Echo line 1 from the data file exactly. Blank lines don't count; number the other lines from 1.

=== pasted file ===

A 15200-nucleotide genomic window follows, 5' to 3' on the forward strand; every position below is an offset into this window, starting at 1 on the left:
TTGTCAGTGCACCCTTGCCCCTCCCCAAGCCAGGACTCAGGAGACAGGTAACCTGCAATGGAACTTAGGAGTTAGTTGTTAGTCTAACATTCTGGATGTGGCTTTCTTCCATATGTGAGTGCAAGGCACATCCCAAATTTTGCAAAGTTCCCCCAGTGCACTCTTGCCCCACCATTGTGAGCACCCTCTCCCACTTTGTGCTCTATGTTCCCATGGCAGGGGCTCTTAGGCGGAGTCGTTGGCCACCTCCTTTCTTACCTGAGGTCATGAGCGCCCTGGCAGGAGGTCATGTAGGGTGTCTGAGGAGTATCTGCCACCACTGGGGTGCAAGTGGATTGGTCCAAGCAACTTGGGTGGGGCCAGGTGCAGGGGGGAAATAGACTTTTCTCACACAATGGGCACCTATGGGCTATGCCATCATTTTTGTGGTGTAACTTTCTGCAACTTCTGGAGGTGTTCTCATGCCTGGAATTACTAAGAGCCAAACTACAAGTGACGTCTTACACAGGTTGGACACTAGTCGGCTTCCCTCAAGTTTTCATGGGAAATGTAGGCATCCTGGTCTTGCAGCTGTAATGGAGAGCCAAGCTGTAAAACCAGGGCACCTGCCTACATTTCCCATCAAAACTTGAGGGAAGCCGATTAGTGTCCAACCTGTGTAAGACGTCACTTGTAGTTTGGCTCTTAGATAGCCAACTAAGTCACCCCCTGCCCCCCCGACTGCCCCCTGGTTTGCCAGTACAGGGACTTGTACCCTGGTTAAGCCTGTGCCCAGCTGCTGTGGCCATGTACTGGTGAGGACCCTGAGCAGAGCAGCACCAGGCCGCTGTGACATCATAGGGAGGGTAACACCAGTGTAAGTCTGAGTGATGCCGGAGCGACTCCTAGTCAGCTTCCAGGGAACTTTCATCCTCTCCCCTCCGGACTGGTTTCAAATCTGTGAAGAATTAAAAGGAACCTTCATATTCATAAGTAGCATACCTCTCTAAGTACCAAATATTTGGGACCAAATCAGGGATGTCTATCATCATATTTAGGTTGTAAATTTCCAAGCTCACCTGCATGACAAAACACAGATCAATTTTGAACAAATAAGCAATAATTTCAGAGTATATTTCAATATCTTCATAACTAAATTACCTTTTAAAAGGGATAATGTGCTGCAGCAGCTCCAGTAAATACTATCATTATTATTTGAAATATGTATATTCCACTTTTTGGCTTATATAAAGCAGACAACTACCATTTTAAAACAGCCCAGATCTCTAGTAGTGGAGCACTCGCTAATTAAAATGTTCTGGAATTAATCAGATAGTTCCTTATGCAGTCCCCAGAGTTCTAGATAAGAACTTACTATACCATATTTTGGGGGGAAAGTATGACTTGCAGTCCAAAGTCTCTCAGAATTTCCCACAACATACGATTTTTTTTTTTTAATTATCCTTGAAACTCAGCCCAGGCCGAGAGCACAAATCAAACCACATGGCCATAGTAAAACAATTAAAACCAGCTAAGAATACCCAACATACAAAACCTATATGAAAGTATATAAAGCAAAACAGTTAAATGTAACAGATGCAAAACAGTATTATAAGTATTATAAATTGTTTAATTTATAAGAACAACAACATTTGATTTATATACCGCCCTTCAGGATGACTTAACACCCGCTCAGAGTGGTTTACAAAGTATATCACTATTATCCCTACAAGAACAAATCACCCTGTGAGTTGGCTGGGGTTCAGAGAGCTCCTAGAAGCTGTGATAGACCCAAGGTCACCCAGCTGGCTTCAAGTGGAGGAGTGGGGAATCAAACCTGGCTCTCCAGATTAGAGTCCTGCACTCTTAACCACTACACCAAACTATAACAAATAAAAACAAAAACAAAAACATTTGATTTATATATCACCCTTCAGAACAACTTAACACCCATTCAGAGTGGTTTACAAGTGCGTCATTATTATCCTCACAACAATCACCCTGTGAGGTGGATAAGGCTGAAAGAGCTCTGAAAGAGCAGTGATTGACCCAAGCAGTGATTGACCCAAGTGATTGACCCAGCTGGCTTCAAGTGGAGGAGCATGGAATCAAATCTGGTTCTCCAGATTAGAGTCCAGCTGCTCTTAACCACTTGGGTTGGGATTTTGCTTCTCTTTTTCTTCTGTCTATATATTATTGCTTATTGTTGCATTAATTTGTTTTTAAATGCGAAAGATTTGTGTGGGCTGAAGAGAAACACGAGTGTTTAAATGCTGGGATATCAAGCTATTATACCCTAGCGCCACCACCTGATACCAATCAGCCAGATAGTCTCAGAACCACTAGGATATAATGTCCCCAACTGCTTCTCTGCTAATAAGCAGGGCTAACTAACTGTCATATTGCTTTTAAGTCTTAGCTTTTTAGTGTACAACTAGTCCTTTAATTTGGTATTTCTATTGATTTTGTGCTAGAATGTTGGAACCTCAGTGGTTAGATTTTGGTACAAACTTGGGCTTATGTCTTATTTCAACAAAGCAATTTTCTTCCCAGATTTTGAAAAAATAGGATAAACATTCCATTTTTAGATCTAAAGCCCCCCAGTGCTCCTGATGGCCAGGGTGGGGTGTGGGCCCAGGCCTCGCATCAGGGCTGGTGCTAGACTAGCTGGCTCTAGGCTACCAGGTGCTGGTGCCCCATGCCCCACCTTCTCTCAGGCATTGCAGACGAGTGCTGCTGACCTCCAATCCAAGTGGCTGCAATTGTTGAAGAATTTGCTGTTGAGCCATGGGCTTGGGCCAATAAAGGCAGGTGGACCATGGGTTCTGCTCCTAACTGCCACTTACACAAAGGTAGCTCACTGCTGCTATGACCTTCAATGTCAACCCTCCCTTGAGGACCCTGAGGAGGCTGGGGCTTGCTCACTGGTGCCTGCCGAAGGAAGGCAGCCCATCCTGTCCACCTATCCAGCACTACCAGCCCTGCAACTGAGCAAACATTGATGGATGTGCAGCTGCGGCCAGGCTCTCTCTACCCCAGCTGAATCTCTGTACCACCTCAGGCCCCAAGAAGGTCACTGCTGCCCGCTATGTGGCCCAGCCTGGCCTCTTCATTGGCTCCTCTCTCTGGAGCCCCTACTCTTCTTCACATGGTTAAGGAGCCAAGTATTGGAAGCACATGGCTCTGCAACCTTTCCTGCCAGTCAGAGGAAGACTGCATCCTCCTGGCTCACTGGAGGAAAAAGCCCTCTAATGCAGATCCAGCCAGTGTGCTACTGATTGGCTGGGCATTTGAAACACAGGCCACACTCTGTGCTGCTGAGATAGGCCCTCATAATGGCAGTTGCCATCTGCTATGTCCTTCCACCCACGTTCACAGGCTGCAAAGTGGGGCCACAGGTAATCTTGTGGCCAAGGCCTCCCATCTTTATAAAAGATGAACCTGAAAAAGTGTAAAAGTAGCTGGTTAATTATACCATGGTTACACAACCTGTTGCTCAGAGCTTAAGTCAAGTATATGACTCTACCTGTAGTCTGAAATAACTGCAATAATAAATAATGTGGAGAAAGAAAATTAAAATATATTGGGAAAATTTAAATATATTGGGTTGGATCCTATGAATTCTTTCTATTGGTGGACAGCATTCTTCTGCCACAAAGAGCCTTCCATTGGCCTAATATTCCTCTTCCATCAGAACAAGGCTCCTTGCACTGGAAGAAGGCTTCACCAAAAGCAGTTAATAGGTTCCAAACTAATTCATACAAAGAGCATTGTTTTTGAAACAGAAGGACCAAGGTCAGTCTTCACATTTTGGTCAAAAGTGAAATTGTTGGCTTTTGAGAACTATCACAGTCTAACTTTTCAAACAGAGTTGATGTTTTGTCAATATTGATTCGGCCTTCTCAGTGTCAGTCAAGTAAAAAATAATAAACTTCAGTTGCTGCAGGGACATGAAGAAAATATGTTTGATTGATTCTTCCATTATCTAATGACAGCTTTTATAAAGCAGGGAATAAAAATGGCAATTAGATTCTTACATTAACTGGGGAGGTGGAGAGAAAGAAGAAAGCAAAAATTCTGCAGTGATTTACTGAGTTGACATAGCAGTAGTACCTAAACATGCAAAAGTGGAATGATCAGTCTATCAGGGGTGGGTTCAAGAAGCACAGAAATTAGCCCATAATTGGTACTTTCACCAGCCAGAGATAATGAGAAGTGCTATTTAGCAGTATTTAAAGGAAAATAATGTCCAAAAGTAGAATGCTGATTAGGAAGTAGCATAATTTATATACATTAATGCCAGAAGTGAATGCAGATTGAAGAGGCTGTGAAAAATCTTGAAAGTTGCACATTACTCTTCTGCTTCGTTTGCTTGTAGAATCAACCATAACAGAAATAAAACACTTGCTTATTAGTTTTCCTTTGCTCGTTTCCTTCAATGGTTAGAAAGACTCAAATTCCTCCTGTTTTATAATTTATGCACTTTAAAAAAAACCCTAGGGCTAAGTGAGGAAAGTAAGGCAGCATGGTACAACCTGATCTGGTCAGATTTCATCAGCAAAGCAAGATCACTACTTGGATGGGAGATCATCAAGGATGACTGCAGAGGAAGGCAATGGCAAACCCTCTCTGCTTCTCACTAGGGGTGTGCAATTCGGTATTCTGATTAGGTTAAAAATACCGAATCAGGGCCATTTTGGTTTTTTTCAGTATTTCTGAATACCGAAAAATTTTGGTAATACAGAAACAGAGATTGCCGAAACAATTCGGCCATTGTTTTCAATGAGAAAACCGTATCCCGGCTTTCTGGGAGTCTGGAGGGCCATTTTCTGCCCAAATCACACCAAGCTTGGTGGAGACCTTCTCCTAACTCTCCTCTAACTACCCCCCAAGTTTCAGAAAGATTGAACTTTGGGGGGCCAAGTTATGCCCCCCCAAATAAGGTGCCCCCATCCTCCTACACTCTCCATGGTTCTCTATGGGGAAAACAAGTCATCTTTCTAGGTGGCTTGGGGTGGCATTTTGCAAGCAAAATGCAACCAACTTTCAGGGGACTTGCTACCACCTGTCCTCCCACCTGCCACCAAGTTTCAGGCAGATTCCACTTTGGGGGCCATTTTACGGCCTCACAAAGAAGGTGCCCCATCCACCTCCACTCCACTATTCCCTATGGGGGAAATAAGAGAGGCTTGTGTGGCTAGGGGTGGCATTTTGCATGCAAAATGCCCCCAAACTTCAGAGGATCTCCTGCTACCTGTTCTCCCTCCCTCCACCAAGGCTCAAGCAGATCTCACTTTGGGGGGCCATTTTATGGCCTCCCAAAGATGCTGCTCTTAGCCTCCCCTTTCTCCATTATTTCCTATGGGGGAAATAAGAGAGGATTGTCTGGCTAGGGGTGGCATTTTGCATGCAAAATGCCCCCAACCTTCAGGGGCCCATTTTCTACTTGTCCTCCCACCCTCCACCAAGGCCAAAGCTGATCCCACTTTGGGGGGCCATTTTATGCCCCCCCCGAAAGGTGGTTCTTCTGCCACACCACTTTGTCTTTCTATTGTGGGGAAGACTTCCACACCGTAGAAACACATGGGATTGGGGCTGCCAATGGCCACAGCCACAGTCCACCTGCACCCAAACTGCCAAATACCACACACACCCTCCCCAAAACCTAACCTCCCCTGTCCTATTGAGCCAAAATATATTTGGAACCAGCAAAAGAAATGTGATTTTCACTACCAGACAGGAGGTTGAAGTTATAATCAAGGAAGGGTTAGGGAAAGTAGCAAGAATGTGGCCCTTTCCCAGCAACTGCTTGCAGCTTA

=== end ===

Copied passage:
A 15200-nucleotide genomic window follows, 5' to 3' on the forward strand; every position below is an offset into this window, starting at 1 on the left: